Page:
Does mercury contamination outweigh the health benefits of eating fish?

The risk of getting too much mercury or other contaminants from fish is generally outweighed by the health benefits that omega-3 fatty acids have. The main types of toxins in fish are mercury, dioxins and polychlorinated biphenyls (PCBs). The amount of toxins depends on the type of fish and where it's caught.

Mercury occurs naturally in small amounts in the environment. But industrial pollution can produce mercury that accumulates in lakes, rivers and oceans, which turns up in the food fish eat. When fish eat this food, mercury builds up in the bodies of the fish.

Large fish that are higher in the food chain — such as shark, tilefish, swordfish and king mackerel — tend to have higher levels of mercury than do smaller fish. Larger fish eat the smaller fish, gaining higher concentrations of the toxin. The longer a fish lives, the larger it grows and the more mercury it can collect.

Pay attention to the type of fish you eat, how much you eat and other information such as state advisories. Each state issues advisories regarding the safe amount of locally caught fish that can be consumed.

Should anyone avoid eating fish because of the concerns over mercury or other contaminants?

If you eat enough fish containing mercury, the toxin can accumulate in your body. It can take as long as a year or more for your body to remove these toxins. Mercury is particularly harmful to the development of the brain and nervous system of unborn children and young children. For most adults, however, it's unlikely that mercury would cause any health concerns.

Still, the Food and Drug Administration (FDA) and the Environmental Protection Agency (EPA) recommend that these groups limit the amount of fish they eat:

  • Women who are pregnant or trying to become pregnant
  • Breast-feeding mothers
  • Young children

Pregnant women, breast-feeding mothers and children can still get the heart-healthy benefits of fish by eating fish that's typically low in mercury, such as salmon, and limiting the amount they eat to:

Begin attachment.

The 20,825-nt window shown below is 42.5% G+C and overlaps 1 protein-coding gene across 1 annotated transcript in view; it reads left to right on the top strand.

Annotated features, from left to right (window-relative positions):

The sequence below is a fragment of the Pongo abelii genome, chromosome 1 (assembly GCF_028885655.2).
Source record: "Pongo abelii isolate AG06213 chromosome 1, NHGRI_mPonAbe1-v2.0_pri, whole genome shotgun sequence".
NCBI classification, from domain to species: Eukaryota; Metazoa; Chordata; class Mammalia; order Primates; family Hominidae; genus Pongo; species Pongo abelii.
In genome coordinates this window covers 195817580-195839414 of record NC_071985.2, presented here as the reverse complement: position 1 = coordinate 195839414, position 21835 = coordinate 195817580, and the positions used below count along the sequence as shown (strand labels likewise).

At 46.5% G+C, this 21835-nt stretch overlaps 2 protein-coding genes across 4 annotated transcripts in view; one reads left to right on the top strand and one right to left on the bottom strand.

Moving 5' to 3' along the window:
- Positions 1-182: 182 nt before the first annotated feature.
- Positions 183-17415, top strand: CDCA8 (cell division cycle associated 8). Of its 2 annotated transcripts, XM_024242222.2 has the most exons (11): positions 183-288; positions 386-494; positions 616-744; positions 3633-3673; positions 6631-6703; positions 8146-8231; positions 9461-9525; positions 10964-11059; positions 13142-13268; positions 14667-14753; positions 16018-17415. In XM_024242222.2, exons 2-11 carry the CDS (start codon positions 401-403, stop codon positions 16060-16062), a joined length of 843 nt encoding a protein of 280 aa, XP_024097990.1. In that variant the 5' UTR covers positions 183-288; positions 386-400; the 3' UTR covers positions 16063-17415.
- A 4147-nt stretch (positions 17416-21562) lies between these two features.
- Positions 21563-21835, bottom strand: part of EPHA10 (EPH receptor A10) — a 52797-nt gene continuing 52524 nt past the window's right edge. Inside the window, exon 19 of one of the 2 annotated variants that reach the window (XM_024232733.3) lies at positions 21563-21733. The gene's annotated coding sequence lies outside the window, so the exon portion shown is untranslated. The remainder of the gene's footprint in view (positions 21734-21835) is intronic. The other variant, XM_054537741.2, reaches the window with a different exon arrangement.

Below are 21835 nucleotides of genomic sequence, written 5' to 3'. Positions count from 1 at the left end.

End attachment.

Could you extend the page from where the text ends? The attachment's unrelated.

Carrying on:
• No more than 12 ounces (340 grams) of fish in total a week
  • No more than 6 ounces (170 grams) of canned tuna a week
  • No amount of any fish that's typically high in mercury (shark, swordfish, king mackerel and tilefish)

Are there any other concerns related to eating fish?

Several recent studies have linked high levels of omega-3 fatty acids in the blood to an increased risk of prostate cancer. But, these studies weren't conclusive, and more research needs to be done to confirm this link. Talk with your doctor about what this potential risk might mean to you.

Can you get the same heart-health benefits by eating other foods that contain omega-3 fatty acids, or by taking omega-3 fatty acid supplements?

Eating fish rich in omega-3 fatty acids and other nutrients appears to provide more heart-healthy benefits than does using supplements. Other nonfish food options that do contain some omega-3 fatty acids include flaxseed, flaxseed oil, walnuts, canola oil, soybeans and soybean oil. However, similar to supplements, the evidence of heart-healthy benefits from eating these foods isn't as strong as it is from eating fish.

Feb. 07, 2014 See more In-depth